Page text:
There is a pretence of a debate over the practice and funding of local governments in the country. The Federal Government, putting up a facade of defending local governments, rolled out new guidelines on their expenditure, including a maximum daily N500,000 cash withdrawal.
The Federal Government knows that local governments are serially raped by state governors who do not allow them to run as a different tier of government but looks the other way. This is partly because all political parties, whether ruling or in opposition, are involved in the racket. Since our return to civil rule – it is indeed a rule, not administration – the only time I recall the Federal Government intervened, was its seizure of the local government funds of Lagos State. That was under President Olusegun Obasanjo; it was a purely vindictive and punitive move.
The Executive Governors who have practically killed the system are shamelessly quoting the constitutional provisions which in a cavalier manner, they constantly violate. This includes seizing, disbursing and spending the funds accruing to local governments. Governors rape the local government system crudely and shamelessly, like the police in Abuja who were accused of raping commercial sex workers openly at the police stations using discarded pure water sachets as condoms. They dissolve local government executives at will, reconstitute them when they feel like, impose ‘Caretaker Committees’; and when they remember they are supposed to be democrats, conduct mainly sham elections that only the ruling party in each state wins. Where in error a candidate from the opposition gets elected as a local government chairman as happened in Oyo State, he may not be sworn in.
Just as they are violated, so do the local governments rape the citizenry. To most Nigerians, local governments are unaccountable tax collectors who terrorise market people, commercial drivers and street vendors. The local government chairmen, councillors and traditional rulers in their area of jurisdiction, share what is left of the monthly allocation passed down by state governors.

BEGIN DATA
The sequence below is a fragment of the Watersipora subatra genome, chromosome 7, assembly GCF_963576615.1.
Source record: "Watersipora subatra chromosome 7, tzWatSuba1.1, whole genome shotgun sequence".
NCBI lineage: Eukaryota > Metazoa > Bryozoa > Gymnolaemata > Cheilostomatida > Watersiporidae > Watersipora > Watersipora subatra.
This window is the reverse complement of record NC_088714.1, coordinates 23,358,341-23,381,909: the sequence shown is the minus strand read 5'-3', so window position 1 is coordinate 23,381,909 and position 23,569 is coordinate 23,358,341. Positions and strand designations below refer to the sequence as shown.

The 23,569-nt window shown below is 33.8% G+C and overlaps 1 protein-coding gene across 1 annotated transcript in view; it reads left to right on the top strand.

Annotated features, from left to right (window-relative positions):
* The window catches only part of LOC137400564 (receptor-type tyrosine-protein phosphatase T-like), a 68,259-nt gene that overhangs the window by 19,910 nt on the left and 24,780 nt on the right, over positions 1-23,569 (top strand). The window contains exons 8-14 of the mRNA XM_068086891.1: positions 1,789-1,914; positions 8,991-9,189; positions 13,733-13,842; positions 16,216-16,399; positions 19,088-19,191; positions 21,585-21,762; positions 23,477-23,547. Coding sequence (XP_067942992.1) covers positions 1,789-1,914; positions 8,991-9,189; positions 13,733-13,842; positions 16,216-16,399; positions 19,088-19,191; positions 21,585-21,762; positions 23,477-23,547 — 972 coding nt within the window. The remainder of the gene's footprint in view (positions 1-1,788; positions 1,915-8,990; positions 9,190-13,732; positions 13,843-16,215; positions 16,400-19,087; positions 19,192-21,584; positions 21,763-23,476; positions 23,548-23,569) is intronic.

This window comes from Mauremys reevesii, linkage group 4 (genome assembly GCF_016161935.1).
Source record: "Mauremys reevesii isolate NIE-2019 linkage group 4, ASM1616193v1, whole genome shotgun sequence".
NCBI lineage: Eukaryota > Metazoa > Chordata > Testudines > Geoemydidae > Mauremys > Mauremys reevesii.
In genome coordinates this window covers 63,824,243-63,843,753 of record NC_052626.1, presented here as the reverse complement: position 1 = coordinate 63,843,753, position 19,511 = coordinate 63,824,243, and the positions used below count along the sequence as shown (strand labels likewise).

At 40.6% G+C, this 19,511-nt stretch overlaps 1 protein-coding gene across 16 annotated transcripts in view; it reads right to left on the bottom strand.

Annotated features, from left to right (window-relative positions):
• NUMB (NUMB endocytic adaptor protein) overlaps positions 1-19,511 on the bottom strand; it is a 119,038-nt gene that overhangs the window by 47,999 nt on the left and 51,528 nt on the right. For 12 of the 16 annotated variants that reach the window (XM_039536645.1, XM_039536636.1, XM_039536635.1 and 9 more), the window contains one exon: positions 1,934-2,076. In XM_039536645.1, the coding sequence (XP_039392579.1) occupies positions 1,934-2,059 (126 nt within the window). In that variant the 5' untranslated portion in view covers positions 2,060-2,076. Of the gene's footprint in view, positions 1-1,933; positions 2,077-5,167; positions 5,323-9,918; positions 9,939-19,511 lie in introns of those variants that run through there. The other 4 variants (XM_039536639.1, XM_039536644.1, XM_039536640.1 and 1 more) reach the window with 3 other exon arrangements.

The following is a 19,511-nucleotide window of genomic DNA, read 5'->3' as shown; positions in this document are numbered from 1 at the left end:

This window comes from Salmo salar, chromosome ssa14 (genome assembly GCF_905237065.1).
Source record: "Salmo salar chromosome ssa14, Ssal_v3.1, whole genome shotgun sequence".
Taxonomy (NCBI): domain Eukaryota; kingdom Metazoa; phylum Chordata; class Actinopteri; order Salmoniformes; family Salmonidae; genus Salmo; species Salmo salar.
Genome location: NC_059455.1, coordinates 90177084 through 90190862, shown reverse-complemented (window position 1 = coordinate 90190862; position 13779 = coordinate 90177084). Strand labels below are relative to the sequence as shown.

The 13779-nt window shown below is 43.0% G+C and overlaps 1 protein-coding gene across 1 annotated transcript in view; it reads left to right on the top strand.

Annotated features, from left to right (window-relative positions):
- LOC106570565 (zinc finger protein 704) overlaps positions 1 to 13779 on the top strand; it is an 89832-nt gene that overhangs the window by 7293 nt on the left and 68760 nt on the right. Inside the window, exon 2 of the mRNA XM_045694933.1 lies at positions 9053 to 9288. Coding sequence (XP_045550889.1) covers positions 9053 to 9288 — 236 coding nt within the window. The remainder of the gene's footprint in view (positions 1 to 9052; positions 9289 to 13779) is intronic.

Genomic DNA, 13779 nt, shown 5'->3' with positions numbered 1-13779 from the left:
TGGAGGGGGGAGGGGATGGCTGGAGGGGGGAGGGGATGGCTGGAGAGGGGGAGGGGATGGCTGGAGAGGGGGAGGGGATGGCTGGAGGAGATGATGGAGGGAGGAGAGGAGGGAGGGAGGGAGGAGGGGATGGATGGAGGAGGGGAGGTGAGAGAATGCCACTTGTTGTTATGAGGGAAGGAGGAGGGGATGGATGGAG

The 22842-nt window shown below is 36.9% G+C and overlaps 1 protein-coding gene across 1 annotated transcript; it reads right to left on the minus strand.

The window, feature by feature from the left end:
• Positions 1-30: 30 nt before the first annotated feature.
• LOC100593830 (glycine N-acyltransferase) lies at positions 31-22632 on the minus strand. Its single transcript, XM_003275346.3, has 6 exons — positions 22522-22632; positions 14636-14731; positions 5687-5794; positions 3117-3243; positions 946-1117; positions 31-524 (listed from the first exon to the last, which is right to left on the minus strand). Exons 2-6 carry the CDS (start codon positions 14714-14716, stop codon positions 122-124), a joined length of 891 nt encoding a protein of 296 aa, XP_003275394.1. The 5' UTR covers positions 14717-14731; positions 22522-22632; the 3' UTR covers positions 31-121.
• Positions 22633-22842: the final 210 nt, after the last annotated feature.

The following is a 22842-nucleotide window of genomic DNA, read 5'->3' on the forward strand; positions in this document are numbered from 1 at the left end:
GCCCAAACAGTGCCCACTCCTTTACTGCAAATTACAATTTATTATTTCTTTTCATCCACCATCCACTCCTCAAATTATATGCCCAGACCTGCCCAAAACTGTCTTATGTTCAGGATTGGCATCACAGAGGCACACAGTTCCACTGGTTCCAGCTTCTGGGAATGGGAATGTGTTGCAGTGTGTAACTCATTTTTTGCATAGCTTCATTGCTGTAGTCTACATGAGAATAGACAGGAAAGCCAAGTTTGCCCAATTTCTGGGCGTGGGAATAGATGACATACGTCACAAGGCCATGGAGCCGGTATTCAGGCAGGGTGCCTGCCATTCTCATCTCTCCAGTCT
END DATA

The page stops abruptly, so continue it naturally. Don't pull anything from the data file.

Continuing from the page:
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Even when some primary schools bear the name Local Education Authority which presupposes that they are run by local governments, neither the pupils nor their parents associate that level of education with that tier of government. Even the teachers do not hold allegiance to the local governments which are nominally their employers. Partly to ensure absolute control, and the fact that in the past, local government authorities looted the salaries of teachers, it is the state governments that are seen to pay teachers’ salaries at that level.
It is not uncommon to find thugs and street urchins hired by local governments and backed by the police and Civil Defence Corps members on the highway. This ragtag army carries planks with long nails with which they puncture tyres of motorists who fail to stop when flagged down and sticks with which they can break windscreens. They claim to be ‘task force’ collecting ‘advertisement fees.’ Sometimes, as I witnessed in Edo State last Tuesday, these thugs who are ready to become violent within seconds, are complemented by ‘mobile courts’ before which helpless and undefended motorists are dragged and sentenced for alleged violation of laws.